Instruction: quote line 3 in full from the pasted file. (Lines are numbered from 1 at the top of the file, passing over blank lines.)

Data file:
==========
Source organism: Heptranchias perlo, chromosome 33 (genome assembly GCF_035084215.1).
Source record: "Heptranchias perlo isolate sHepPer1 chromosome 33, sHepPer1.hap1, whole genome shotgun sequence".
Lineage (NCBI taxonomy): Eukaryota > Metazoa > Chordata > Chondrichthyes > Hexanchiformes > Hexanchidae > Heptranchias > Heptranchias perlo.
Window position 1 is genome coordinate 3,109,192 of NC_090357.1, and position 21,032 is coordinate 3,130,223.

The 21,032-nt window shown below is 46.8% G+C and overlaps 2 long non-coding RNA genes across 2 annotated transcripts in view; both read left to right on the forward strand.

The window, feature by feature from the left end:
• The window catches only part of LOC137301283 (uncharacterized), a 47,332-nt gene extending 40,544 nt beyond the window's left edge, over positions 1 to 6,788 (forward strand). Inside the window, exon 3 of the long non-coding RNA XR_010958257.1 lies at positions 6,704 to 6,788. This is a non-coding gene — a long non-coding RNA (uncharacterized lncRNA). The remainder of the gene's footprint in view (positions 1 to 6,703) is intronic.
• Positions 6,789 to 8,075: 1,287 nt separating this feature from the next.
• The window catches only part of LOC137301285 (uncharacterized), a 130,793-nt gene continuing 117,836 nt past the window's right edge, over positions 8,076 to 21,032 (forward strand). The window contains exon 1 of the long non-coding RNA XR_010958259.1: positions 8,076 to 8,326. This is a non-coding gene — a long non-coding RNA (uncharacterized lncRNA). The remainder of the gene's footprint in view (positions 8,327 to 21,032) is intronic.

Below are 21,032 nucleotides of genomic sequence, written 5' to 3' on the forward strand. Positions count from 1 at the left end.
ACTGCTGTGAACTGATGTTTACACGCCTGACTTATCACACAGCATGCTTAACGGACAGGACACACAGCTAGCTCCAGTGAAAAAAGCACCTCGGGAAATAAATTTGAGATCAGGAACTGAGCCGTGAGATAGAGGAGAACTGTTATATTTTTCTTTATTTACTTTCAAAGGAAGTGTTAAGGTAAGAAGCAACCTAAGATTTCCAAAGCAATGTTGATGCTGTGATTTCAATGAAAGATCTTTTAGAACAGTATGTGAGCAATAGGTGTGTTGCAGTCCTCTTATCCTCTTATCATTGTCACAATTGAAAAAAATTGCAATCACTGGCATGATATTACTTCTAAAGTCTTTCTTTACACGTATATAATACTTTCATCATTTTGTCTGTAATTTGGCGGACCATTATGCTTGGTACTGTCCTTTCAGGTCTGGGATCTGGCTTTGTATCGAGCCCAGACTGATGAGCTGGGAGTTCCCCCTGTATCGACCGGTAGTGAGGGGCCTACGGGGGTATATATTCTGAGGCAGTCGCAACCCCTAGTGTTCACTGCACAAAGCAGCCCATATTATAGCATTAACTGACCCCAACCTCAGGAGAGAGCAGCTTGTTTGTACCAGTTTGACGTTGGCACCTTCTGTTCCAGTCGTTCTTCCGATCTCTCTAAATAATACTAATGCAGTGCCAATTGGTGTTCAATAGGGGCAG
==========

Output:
Lineage (NCBI taxonomy): Eukaryota > Metazoa > Chordata > Chondrichthyes > Hexanchiformes > Hexanchidae > Heptranchias > Heptranchias perlo.